The Coronavirus and the Federal Reserve; What Happens After South Carolina?
Author: Greg Valliere
February 27, 2020
PRESIDENT TRUMP’S PRESS CONFERENCE last night showed why he’s the favorite to win re-election: he’s a stunning performer — funny, nasty, disingenuous and upbeat all at once. And he’s really good at deflecting blame (Mike Pence will make a very convenient scapegoat, if necessary).
THE ULTIMATE SCAPEGOAT FOR TRUMP, as usual, is the Federal Reserve, which Trump blamed last night — along with the media and the farcical Democrats’ debate in South Carolina — for spooking the financial markets.
THE MARKETS DON’T SPOOK EASILY but there’s a legitimate concern that supply chains with China will dry up, there’s concern about a recession (or worse) in much of the world, and there’s concern about plunging corporate profits. Trump criticism aside, this puts great pressure on the Fed.
IF MARKETS DON’T STABILIZE SOON, we think central banks around the world will be forced to stimulate. Will still lower rates make a huge difference? Maybe not, but a Federal Reserve move could halt the slide in equities, while sending a signal that more stimulus could be forthcoming if the virus spreads.
THE FED ALREADY WAS IN AN ACCOMMODATIVE MOOD: In a little noticed speech last week, Gov. Lael Brainard proposed a novel approach to inflation targeting. If inflation fails to meet its target by, say, 1/4 percentage point, the Fed should then exceed that target by 1/4 percentage point, she said.
IRONICALLY, THE FED AND TRUMP ARE ON THE SAME PAGE: They all agree that inflation is too low, and now they face a crippling global crisis that could drive inflation even lower. Fearless forecast: the Fed will cut rates by early spring and probably will cut again in early summer — setting the stage for an economic snap-back in the second half.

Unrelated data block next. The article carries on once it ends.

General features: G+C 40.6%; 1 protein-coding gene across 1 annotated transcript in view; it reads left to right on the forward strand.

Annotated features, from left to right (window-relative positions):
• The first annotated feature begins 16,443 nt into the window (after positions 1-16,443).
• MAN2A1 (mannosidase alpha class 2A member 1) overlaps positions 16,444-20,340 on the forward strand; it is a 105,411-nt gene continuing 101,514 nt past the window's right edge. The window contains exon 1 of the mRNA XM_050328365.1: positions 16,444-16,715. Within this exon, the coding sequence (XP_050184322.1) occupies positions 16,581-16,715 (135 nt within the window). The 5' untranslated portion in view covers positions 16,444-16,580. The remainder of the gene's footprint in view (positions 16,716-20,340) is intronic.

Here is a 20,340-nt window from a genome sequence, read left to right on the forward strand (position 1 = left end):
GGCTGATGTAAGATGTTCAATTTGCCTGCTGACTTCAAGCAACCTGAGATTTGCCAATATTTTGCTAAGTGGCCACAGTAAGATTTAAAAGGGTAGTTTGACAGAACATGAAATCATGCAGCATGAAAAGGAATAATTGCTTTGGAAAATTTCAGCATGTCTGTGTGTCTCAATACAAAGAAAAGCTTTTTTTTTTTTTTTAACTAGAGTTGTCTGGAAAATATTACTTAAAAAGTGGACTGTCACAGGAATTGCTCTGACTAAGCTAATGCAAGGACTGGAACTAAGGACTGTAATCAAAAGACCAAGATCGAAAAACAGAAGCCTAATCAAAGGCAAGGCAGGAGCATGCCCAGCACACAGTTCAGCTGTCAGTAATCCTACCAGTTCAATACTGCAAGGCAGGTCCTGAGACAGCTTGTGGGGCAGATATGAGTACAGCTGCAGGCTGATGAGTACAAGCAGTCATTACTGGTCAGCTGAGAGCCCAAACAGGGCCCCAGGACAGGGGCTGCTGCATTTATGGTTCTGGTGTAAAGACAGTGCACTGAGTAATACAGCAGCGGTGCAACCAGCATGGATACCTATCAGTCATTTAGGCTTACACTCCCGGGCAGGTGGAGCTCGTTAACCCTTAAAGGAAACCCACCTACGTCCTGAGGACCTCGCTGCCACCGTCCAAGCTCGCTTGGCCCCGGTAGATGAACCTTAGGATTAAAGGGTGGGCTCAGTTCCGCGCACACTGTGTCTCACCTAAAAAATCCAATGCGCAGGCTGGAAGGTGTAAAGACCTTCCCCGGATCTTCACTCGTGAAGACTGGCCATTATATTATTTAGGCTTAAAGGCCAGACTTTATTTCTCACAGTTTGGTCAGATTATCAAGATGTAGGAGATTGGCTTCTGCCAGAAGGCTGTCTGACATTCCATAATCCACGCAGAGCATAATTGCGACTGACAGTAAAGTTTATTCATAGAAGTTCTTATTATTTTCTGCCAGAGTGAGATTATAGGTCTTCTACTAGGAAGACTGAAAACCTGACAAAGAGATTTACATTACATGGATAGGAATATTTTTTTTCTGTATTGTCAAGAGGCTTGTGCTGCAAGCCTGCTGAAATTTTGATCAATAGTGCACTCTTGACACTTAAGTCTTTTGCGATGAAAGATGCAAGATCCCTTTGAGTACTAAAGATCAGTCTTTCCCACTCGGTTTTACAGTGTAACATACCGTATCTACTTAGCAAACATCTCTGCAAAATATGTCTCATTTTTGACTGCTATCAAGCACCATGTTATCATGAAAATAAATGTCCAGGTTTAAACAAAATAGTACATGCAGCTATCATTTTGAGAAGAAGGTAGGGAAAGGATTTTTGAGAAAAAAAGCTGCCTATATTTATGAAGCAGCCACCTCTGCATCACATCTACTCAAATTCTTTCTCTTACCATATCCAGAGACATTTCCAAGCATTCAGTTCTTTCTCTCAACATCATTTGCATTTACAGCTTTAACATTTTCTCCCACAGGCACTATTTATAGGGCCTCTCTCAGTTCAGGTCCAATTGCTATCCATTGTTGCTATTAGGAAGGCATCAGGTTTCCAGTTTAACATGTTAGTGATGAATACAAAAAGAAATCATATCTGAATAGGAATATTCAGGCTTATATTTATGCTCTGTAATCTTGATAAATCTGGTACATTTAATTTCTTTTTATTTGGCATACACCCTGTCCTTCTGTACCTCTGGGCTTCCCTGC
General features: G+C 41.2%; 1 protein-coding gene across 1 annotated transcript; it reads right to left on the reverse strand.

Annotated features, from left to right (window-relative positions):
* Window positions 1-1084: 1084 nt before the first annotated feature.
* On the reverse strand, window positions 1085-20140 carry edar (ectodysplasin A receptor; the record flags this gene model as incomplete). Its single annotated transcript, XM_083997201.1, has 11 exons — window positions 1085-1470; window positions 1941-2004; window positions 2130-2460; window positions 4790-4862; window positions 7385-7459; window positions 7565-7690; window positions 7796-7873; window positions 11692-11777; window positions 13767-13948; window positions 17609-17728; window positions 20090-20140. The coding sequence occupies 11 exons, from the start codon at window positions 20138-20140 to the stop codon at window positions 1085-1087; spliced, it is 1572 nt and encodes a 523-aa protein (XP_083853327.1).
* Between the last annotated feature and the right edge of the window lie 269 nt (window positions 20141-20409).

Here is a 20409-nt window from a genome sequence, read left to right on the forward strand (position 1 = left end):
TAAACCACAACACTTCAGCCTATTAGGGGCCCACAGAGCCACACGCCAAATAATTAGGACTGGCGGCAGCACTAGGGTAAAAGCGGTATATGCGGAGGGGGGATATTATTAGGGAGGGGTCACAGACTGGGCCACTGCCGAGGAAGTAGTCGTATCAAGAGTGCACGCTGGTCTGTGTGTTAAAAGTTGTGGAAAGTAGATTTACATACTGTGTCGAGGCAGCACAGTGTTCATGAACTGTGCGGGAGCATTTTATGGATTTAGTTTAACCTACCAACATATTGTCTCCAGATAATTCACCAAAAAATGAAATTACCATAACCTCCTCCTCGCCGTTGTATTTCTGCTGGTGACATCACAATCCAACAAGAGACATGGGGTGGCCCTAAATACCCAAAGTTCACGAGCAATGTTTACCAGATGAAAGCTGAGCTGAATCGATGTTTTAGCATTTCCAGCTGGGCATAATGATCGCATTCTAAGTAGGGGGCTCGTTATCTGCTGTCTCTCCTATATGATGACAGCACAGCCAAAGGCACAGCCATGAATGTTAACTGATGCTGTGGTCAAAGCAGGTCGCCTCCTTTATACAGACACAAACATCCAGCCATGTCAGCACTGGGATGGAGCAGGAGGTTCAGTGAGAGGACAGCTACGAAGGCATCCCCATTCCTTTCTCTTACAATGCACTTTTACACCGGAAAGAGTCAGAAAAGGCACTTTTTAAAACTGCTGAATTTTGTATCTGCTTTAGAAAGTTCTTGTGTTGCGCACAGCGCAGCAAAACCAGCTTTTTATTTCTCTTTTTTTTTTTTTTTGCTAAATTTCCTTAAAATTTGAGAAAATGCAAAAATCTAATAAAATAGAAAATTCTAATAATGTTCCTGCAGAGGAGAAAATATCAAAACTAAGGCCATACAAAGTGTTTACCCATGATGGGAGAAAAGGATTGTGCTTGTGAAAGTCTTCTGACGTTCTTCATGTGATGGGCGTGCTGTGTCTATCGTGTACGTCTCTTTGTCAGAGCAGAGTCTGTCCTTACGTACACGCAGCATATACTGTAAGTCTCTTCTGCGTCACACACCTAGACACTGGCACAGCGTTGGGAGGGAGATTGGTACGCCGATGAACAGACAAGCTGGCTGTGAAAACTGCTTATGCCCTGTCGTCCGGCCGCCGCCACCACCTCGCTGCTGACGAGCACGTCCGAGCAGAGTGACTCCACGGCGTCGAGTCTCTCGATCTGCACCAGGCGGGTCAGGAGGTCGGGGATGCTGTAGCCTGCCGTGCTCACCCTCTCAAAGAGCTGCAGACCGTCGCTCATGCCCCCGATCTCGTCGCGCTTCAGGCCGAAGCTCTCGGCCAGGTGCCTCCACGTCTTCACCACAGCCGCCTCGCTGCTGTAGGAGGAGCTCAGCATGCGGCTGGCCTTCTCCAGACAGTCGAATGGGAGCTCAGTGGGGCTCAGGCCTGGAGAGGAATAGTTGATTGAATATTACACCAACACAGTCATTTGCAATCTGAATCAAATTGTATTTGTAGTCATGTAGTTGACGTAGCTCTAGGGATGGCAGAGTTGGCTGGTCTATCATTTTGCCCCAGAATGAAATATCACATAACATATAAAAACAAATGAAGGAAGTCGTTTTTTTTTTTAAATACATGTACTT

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WHAT HAPPENS AFTER SOUTH CAROLINA? We think Joe Biden will win the South Carolina primary on Saturday, maybe not comfortably, but a win is a win. Then comes the really heavy lifting: next week’s Super Tuesday primaries, which are shaping up as a modest success for Biden — or, more likely, a crippling blow.
BIDEN SUPPORTERS MUST BE HORRIFIED by an article in this morning’s New York Times, which describes an ill-funded, inept campaign operation for him in key Super Tuesday states. Biden is nearly out of money, facing a blowout in California on Tuesday and a close finish — at best — in Texas, North Carolina and Virginia.
BIDEN LOYALISTS SAY HE WILL WIN enough delegates on Tuesday to stay in the race, and they insist he will do well with African-Americans and blue collar workers in upcoming primaries in Ohio and Michigan. Maybe. But his window is closing fast; perhaps only an enthusiastic endorsement from Barack Obama, blasting Bernie Sanders, could make a difference.
AS FOR THE RIDICULOUS THEORY that the stock market fears Bernie Sanders, just talk with moderate Congressional Democrats who privately blast him as a grouchy old Marxist with tons of baggage. If he’s the nominee, the Senate should easily stay Republican and the liberal House could flip back to the GOP. The stock market should be thrilled if Bernie wins the nomination.
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